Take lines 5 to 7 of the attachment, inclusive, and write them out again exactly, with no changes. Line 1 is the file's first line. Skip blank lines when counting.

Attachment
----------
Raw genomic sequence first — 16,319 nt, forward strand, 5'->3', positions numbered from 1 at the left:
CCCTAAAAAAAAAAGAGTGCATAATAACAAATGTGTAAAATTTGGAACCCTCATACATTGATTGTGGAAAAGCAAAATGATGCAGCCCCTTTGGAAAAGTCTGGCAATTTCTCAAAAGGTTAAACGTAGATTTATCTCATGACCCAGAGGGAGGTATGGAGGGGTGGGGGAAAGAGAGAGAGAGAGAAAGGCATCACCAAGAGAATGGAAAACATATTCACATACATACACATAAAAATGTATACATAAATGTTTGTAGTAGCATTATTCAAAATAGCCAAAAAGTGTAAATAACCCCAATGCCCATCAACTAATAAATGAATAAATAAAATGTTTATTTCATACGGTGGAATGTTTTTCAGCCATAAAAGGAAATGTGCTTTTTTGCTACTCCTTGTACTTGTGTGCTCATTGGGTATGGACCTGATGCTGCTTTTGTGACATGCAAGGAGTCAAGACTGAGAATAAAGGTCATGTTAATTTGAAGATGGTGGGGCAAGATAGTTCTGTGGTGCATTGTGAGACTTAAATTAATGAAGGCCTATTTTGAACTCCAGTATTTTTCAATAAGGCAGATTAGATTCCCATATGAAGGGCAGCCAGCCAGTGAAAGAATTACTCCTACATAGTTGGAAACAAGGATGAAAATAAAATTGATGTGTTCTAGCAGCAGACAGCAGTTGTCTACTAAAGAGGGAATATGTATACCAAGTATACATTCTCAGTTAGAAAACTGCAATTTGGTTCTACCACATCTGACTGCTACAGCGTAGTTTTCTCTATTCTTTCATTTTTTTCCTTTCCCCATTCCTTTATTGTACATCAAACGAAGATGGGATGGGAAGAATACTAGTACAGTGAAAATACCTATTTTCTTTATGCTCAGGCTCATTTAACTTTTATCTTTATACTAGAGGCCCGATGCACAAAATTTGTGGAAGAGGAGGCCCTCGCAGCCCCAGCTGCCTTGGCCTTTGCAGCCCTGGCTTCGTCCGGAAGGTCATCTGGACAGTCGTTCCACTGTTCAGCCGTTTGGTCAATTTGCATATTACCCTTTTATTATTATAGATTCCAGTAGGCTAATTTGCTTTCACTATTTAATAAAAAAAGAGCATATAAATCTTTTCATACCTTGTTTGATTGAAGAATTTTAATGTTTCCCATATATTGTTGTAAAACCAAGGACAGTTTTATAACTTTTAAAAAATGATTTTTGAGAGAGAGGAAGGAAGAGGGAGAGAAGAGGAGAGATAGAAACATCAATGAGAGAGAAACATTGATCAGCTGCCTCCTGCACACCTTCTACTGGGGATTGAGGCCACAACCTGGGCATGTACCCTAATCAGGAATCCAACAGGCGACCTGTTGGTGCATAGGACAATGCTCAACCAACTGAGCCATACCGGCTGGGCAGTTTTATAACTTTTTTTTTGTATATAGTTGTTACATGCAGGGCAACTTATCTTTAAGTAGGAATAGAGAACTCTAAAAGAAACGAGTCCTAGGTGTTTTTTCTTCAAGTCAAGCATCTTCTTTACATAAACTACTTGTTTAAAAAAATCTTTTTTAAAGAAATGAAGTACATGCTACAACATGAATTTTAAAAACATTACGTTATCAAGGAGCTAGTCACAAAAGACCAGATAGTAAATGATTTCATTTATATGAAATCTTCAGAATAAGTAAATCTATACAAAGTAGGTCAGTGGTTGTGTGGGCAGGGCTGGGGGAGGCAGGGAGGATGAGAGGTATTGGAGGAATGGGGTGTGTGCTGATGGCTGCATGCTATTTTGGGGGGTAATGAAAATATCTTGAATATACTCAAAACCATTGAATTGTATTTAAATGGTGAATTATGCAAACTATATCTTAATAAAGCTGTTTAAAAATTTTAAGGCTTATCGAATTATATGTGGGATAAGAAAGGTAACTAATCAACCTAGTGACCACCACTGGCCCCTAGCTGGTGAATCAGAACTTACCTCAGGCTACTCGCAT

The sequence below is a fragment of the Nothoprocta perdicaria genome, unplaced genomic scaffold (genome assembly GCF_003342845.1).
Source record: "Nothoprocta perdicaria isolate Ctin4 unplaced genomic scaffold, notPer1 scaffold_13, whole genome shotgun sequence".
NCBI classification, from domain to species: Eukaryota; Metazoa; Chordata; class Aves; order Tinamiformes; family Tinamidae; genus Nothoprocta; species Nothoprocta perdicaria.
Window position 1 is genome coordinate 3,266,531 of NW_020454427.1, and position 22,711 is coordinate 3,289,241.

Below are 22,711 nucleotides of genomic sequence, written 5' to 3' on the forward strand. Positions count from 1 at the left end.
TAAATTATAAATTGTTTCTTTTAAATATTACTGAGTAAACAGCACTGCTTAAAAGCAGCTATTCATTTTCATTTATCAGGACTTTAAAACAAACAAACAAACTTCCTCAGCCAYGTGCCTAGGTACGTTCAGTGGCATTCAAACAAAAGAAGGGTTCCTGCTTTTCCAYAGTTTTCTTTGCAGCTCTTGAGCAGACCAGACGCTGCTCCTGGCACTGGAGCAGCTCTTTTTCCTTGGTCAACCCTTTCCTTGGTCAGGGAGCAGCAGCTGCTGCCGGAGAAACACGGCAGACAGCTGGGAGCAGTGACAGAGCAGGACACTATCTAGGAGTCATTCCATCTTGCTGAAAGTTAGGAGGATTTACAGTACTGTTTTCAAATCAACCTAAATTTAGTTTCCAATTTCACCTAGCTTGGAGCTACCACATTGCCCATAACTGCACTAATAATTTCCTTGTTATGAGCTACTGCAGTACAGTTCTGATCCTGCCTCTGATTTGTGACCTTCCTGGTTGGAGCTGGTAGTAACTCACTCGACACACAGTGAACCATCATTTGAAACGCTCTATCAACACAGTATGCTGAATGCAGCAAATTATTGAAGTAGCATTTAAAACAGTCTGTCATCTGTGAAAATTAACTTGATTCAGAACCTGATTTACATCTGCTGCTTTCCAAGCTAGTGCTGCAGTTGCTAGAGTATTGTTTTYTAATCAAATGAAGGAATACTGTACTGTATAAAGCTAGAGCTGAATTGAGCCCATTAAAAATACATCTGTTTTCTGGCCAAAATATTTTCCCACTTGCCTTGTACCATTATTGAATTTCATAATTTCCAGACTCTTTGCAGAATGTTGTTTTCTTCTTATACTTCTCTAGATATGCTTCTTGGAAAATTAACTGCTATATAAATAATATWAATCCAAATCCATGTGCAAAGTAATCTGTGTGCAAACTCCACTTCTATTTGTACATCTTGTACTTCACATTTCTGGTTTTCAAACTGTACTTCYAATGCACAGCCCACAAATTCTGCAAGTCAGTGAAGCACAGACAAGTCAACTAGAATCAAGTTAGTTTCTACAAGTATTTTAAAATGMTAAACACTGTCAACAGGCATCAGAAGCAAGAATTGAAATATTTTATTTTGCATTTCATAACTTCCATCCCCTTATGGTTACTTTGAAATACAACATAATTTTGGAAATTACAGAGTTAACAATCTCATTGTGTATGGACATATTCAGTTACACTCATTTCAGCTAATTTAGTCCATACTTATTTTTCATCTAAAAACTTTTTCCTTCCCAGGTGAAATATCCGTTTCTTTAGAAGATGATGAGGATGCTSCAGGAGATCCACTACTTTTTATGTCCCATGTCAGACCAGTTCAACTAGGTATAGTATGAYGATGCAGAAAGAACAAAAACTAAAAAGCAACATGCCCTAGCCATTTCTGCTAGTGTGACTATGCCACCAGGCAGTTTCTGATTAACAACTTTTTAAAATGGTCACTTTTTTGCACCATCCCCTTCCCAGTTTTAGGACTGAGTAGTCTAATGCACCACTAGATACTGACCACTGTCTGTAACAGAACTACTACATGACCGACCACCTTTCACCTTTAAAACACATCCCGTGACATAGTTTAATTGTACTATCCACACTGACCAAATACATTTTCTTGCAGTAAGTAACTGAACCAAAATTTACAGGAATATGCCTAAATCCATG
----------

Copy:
NCBI classification, from domain to species: Eukaryota; Metazoa; Chordata; class Aves; order Tinamiformes; family Tinamidae; genus Nothoprocta; species Nothoprocta perdicaria.
Window position 1 is genome coordinate 3,266,531 of NW_020454427.1, and position 22,711 is coordinate 3,289,241.

Below are 22,711 nucleotides of genomic sequence, written 5' to 3' on the forward strand. Positions count from 1 at the left end.